iGEM

Published on November 5th, 2014 | by Anamaria Cujba

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iGEM: Wake up to the sleeping sickness!

Welcome back to the second installation in our iGEM series, brought to us by Anamaria Cubja who is going to tell us all about what it is the team have actually been doing. Stay tuned for the next blogpost where we’ll find out how it actually went at MIT!

Wake up to the sleeping sickness!

LOGO_igem

Have you heard about sleeping sickness and seahorse shaped parasites?

If I mention tsetse flies, would most of you think of small insects which live in hot countries and transmit the most dangerous blood-borne parasites across masses of populations? If yes, you are more than right! Trypanosoma brucei gambiense are one of those death-threatening pathogens which use tsetse flies to multiply and cross-infect humans. The infective cycle follows a vicious pattern: infective trypanosomes first develop in the salivary glands of a tsetse fly and upon biting, the fly transmits the pathogen to a human; another fly bites this person, gets infected and transmits the parasite to a healthy person, continuing the process. The resulting disease has two stages:
a haemolymphatic and a neurological phase. During the first stage, trypanosomes enter the blood stream, lymph nodes and cerebrospinal fluid. During the second stage, they cross the blood-brain barrier and infect the central nervous system. If the first stage symptoms (fever, headaches and joint pains) are manageable by drugs, the second stage is not that easy to deal with: the parasite starts playing with every part of the brain, leading to poor coordination, changes in behaviour and disturbances in the sleep cycles (hence the name sleeping sickness). The latter stage can either lead to death or be controlled by highly toxic drugs.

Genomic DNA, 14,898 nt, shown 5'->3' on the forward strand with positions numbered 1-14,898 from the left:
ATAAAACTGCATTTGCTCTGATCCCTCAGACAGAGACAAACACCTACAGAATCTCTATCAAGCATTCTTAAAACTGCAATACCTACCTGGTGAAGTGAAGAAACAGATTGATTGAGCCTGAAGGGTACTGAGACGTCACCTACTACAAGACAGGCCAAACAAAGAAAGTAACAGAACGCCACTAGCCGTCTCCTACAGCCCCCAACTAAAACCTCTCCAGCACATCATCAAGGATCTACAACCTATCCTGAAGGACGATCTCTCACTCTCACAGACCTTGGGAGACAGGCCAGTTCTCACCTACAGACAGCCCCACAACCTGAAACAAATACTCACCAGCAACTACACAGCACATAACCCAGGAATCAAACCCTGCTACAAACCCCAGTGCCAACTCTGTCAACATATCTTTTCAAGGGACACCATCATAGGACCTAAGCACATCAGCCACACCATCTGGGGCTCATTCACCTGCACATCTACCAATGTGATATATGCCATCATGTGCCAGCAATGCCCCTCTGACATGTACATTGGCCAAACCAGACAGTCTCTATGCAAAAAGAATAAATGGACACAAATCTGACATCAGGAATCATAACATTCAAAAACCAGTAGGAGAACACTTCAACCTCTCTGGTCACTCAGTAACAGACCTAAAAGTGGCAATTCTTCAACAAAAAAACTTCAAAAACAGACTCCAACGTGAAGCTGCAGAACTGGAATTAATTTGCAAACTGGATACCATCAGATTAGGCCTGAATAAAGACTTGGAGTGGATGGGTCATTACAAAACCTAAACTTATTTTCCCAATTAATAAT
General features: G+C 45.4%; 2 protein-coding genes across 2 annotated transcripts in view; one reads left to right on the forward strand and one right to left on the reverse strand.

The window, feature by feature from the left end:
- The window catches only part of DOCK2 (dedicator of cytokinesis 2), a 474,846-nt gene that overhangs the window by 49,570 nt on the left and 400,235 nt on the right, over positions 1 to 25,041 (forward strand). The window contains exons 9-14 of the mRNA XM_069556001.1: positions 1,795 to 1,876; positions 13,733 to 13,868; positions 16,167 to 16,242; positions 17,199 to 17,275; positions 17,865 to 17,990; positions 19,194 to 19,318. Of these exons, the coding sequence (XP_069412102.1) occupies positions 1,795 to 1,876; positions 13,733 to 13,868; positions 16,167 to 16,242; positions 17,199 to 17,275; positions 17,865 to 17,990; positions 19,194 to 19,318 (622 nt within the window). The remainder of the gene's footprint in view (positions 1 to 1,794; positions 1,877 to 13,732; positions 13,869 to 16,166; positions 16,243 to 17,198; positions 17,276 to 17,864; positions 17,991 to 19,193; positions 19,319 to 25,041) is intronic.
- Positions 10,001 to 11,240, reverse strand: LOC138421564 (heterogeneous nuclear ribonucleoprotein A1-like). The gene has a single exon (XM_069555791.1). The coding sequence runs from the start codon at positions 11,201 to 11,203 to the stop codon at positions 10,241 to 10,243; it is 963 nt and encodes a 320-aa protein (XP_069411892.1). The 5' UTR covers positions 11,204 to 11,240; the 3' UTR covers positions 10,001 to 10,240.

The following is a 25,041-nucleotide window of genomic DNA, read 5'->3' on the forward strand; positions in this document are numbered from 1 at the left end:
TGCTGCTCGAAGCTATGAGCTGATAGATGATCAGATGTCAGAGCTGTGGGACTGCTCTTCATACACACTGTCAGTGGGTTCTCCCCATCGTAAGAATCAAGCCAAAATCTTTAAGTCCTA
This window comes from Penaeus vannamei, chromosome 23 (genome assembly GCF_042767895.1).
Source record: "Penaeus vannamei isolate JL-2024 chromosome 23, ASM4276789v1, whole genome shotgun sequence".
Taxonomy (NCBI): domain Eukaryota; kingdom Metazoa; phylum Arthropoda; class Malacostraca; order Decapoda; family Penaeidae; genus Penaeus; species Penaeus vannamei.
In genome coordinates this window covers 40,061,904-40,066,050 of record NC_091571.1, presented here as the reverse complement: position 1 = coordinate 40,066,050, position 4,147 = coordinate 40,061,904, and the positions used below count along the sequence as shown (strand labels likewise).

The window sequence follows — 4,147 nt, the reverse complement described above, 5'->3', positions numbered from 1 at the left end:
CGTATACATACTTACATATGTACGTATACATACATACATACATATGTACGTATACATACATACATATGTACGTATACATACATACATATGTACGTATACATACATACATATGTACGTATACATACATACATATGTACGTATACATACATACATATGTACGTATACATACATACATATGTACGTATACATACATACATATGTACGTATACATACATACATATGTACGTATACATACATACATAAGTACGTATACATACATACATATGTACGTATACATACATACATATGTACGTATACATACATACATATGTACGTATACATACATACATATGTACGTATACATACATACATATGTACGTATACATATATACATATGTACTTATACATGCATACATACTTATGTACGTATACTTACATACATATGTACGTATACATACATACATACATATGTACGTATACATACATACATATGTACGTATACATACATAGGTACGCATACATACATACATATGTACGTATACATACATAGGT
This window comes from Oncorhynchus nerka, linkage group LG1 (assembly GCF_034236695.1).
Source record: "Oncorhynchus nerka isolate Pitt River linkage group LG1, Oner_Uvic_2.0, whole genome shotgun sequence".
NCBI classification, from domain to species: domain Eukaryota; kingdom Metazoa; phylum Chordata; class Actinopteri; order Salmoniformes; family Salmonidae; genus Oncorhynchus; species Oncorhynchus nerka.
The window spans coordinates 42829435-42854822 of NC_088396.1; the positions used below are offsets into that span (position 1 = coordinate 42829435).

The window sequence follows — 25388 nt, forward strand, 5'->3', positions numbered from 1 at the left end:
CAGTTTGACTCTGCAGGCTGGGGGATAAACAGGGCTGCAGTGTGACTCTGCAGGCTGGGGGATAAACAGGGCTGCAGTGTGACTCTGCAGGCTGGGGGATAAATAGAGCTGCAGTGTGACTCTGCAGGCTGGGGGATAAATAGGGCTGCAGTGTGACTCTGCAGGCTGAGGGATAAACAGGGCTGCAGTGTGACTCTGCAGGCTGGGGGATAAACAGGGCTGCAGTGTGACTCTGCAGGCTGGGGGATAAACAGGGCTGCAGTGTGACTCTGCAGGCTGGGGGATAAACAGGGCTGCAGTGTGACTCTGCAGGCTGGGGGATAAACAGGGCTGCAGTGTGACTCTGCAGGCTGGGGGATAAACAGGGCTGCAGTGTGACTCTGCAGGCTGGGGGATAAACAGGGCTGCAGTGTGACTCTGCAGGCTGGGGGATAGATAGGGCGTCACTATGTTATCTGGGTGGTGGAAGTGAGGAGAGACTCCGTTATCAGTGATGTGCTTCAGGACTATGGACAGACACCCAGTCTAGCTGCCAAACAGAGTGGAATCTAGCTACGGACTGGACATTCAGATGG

Why did we focus on this?

According to World Health Organization (WHO), sleeping sickness is prevalent in 36 countries across West and Central Africa, with an estimated population of 70 million people being at risk and 7216 cases reported in 2012.

According to World Health Organization (WHO), sleeping sickness is prevalent in 36 countries across West and Central Africa, with an estimated population of 70 million people being at risk and 7216 cases reported in 2012.

The WHO and the Bill and Melinda Gates foundation put a lot of effort into targeting this disease. They even provided samples from healthy and affected individuals that could be used for research to eliminate the disease as soon as possible. What is the problem, then? Patient monitoring and diagnosis in Africa require highly-qualified staff, complicated procedures, transportation of heavy lab equipment between villages, need of freezers and microscopes, all of which are costly and exhaustive. Additionally, the current diagnosis test requires the infectious parasites to be cultured in laboratory rodents, which exposes staff members to high risk of infection. Even after this stage, some of the detection methods can result in low specificity and people living in deprived areas (where mass screening cannot be performed) die before diagnosis.